The launch team initiated a second round of checkouts including a repetition of communication checks to verify the rocket was in readiness for the launch. Data flow tests with ground stations were completed as well when clocks headed inside the last hour of the count.
The setup for the Synchronized Countdown Sequence included the upload of a refined flight software package to the flight computers based on the most recent upper level wind models. All ground systems were transitioned to their launch support mode and the two satellites sitting atop the rocket began their transfer to internal power and were switched to launch mode.
Final verifications of launch vehicle, payload and weather status were performed at L-10 minutes. No concerns were voiced and all status panels remained green as clocks entered T-7 minutes, marking the start of the Synchronized Sequence that includes the final events needed to transition the Ariane 5 to its autonomous liftoff configuration.
Propellant topping on the first stage ended at T-6 minutes and 30 seconds coinciding with the activation of pyrotechnics on the ground and the rocket as well as the termination of Helium loading and securing of ground interfaces. Four minutes ahead of launch, the propellant tanks of the first stage were isolated and began pressurizing for flight followed by the second stage LOX tank at T-3:50 and the LH2 tank another forty seconds later.
The HM-7B engine on the second stage went to its pre-deflection position while the Vulcain 2 main engine of the Core Stage opened its bleed valves and closed chilldown valves to get ready for ignition. One minute ahead of launch, Ariane 5 switched to battery power, still being controlled by computers on the ground.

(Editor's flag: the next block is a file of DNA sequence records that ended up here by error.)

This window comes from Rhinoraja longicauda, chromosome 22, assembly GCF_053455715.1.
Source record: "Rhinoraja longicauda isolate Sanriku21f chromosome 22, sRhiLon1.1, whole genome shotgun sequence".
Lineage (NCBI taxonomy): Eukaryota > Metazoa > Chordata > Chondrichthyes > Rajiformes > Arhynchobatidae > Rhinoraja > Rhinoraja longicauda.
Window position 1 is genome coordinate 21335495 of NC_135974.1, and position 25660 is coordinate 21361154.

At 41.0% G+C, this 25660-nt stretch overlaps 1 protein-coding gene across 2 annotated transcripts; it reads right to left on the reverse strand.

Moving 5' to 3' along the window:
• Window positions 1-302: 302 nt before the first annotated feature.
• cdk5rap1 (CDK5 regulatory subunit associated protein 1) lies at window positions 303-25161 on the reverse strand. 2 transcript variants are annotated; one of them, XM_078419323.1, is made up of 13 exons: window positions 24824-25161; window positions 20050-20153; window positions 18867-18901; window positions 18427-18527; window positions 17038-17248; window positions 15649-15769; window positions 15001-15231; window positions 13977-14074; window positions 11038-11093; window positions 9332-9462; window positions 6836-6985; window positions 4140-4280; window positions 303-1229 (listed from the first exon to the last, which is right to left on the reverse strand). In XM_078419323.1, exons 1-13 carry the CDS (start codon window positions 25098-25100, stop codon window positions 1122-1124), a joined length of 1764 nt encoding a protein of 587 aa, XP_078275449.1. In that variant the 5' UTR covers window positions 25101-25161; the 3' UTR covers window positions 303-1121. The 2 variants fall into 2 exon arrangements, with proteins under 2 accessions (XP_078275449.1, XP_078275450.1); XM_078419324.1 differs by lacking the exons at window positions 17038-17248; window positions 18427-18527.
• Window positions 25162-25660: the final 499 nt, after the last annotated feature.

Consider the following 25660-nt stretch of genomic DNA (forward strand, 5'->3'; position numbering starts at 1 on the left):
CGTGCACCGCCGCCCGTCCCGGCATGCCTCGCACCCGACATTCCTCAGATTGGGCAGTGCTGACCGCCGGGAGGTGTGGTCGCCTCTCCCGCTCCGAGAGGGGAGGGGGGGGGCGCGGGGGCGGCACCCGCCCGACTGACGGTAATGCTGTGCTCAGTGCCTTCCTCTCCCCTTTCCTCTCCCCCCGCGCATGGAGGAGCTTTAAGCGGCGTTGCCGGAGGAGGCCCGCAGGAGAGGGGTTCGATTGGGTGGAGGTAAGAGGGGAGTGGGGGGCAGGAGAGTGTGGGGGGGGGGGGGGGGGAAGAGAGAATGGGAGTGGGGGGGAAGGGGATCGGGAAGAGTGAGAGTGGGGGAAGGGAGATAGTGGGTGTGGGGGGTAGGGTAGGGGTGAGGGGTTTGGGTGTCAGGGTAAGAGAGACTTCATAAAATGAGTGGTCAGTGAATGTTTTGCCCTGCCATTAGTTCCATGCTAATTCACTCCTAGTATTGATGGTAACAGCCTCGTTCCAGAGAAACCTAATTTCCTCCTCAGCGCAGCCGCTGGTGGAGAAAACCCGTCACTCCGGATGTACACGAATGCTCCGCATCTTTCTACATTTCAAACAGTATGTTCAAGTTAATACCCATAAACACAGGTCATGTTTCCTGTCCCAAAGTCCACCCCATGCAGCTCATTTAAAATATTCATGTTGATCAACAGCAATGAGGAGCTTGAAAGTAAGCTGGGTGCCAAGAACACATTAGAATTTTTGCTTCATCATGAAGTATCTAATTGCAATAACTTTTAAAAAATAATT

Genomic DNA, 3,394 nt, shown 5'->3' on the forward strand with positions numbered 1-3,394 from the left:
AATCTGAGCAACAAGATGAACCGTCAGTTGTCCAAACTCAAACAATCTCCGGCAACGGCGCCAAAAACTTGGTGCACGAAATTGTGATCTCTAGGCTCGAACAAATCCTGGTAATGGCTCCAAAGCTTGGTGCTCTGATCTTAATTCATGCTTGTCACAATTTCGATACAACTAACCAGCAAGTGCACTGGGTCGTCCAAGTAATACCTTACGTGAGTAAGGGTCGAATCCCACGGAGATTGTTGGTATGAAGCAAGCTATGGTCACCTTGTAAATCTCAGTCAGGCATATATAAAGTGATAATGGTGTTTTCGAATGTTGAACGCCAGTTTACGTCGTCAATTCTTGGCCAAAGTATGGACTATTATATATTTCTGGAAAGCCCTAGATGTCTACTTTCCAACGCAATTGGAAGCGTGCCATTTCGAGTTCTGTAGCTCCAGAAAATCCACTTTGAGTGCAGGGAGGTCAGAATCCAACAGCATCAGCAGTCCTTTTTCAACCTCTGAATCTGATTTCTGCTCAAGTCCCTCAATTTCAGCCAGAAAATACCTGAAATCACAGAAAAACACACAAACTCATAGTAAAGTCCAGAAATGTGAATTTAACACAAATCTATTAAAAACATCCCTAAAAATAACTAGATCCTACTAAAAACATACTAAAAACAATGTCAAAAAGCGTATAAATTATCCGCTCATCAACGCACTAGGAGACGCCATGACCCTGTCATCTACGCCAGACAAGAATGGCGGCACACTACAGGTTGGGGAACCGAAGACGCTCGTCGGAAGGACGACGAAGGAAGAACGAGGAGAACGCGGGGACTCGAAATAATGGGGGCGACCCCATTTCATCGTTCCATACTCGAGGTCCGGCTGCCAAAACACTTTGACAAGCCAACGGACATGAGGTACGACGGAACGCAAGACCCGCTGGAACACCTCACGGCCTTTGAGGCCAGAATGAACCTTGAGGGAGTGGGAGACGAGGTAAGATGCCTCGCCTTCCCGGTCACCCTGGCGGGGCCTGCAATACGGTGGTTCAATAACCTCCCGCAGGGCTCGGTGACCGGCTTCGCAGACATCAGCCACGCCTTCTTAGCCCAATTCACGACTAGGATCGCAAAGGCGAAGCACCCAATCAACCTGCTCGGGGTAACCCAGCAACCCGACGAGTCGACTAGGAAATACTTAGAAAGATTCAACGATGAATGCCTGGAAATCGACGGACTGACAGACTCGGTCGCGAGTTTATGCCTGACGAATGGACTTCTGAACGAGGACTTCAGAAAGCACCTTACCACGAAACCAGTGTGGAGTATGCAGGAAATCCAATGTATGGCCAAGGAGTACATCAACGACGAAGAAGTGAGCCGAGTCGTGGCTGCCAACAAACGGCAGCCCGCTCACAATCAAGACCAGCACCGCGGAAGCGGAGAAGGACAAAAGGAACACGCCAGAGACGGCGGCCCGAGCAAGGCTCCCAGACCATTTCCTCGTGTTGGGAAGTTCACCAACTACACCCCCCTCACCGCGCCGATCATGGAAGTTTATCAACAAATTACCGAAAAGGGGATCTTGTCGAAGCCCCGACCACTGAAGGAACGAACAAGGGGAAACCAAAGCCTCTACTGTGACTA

Ignition sequence start was commanded at T-37 seconds to ring in the final steps prior to engine start, notably the activation of the attitude control system, the POGO vibration suppression system and the retraction of the cryogenic feed arms at T-6 seconds.
Having been handed full control of all vehicle functions, Ariane 5 commanded its Vulcain 2 engine to ignite when clocks hit zero at 20:30:00 UTC. Soaring up to a thrust of 98 metric-ton-force, the engine was carefully monitored by computers to ensure it reached operational conditions before the point of no turning back – the ignition of the boosters.
With Vulcain 2 running smoothly, the twin boosters were commanded to ignite at T+7.3 seconds, enabling the 777-metric-ton Ariane 5 to make a thundering blastoff. Delivering a thrust of 1,420 metric-ton-force, equivalent to ten Airbus A380s at full throttle, the 53-meter rocket quickly gained altitude as it made a vertical climb.
The twin boosters delivered 92% of total thrust during the initial flight phase. Five seconds after liftoff, Ariane 5 began its pitch maneuver followed by the roll maneuver another five seconds later to get the vehicle aligned with an easterly departure path for a fast trip across the Atlantic Ocean, homing in on a low-inclination orbit.